Hayward Field’s original east grandstands may be gone, but like seeds scattered by the wind, it’s not hard to spot remnants of the venerable structure around the Northwest and beyond.
Once it was decided that a new stadium would replace the older structure, University of Oregon administrators and staff looked for ways the materials could be repurposed to celebrate the legacy of Historic Hayward Field. They put out a statewide call to community groups to submit proposals for how they might use pieces of the old stadium.
“The reception and interest were overwhelming,” said Carlyn Schreck, assistant vice president for presidential initiatives. “Our advisory committee had a tough time narrowing it down, but we couldn’t be more pleased with where these materials ended up and how they will carry forth the legacy and magic of Hayward Field.”
While architects and designers salvaged many pieces for use in the re-imagined stadium and in Hayward Hall, where interactive exhibits celebrate the stadium’s history, a significant amount of materials were made available to the community.
In all, 18 groups were awarded several tons of wood -- bleachers, beams, panels and more -- that otherwise would have gone to waste, and put them to use in myriad creative ways.
When he heard that the historic stadium would be coming down, Jeff Sherman and his son, Michael, thought the wood would be perfect for picture frames. Jeff took it a step further and suggested they build the frames for the Oregon Track Club to sell and support its all-comers meets — a legacy of former UO track and field coach Bill Bowerman that is a foundational component of Eugene’s reputation as Tracktown USA
He received parts of the east grandstand’s track-facing wall and beams.
“I tell people when they look at the boards — they are the old stuff — if you put your ear up to the edge, you can hear the cheering and the screaming and the roars of the crowd,” said Sherman, a longtime fan of the sport who taught and coached at McKenzie River High School.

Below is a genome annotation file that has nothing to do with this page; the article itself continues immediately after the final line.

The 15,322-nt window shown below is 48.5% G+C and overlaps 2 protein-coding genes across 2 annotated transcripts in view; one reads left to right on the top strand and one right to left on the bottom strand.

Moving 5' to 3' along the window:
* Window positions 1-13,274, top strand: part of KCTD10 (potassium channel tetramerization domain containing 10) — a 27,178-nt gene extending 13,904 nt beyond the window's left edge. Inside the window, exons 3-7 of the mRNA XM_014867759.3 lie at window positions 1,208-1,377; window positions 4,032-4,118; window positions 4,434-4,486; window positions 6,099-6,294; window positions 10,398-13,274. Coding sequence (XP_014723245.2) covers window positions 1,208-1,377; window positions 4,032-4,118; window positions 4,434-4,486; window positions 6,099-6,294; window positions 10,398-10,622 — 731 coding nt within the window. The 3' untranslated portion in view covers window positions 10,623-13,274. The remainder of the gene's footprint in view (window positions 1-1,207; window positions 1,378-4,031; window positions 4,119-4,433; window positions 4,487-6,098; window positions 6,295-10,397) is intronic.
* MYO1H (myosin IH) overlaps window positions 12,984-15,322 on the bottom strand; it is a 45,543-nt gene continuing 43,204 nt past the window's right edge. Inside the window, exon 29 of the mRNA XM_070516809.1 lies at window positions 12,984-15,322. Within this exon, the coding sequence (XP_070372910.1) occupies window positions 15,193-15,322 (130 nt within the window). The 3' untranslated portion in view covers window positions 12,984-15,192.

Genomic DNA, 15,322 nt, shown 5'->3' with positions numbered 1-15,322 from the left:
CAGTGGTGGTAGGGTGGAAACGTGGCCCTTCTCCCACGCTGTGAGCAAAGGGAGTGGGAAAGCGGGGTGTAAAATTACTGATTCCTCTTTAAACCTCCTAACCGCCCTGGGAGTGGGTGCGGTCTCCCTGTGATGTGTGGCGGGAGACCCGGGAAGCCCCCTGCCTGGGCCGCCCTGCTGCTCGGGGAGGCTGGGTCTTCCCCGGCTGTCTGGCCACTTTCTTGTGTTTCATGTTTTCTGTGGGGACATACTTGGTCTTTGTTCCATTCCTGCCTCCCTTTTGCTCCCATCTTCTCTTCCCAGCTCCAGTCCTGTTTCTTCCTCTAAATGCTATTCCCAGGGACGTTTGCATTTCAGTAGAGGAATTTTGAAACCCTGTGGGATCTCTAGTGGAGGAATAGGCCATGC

He had the boards milled and kiln-dried locally, then cut them to get the most out of every board — you can spot old nail holes in some pieces.
As they learned about his project, Framin’ Artworks and I-5 Glass gave him a discount on the parts. Now he is working with another local business to have iconic photographs of athletes competing at Hayward Field “printed” onto slabs sliced from the stands’ big timbers.
For Sherman, one of the highlights of the project was talking to people from around the country — including some of the sport’s luminaries — who called to buy a frame.
Bob Arnsdorf is also a fan of the sport, having attended numerous meets and run laps on the hallowed track. But he’s also a birdwatcher, and his idea for the materials was particularly fitting: he made nesting boxes for wood ducks.
“I've built a lot of wood duck boxes over the years,” Arnsdorf said. “So when I saw that they were making some salvage materials available from Hayward Field, I thought, what better way to celebrate the Oregon Ducks than to build houses for Oregon ducks — non-capitalized.”
He received some of the iconic tongue-and-groove paneling that fronted the stands — enough for him and friend Cory Nordquist to make three nesting boxes. Then he, along with his daughter Sarah and friend Dr. Bryan Andresen, placed the boxes last spring in an oak woodland southwest of Eugene that Andresen is a volunteer land steward of for the McKenzie River Trust.
So far, ducks have yet to settle in any of the boxes, but once they find them, they are known to return annually.
You might also find pieces of the east grandstands hanging around the necks of thousands of runners and walkers who have completed the Eugene Marathon events the past two years.
In 2021, after being canceled the previous year due to COVID, the marathon had just announced it would pivot from holding an in-person event to a virtual one as the virus continued to spread. Shortly after sharing that news, the small business that puts on the marathon announced its medal for that year’s events: a slice from one of the yellow-edged stair boards.
“When we did our medal reveal for 2021, we had thousands of people from across the world sign up,” said Becky Radliff, Eugene Marathon’s director of event operations. “It was a record day for us.”
“To be able to have something that was interesting and unique and truly, authentically a connection to the actual in-person event — I think that was a game-changer for us,” said Eugene Marathon Race Director Ian Dobson, adding the surge in registrations allowed the business to keep all its staff on board.
As soon as they heard materials from the East Grandstand were going to be made available, they knew they could put them to good use.
“What we said was we’re going to get Hayward in the hands of as many people as possible,” Dobson said.
They also used Hayward wood in their 2022 medals and have enough material to last at least a few more years, with four tons left of the six tons of material they received -- a few stacks of hefty timbers continue to reside in the office’s storage space.
“I think one of the things we're most proud of is just trying to really be good stewards of the material,” said Dobson, who qualified for the 2008 U.S. Olympic Team at Hayward Field.
“The way we all experience history is different, right?” Dobson asked. “For some people, an object will totally resonate as history. And for me, it kind of does.”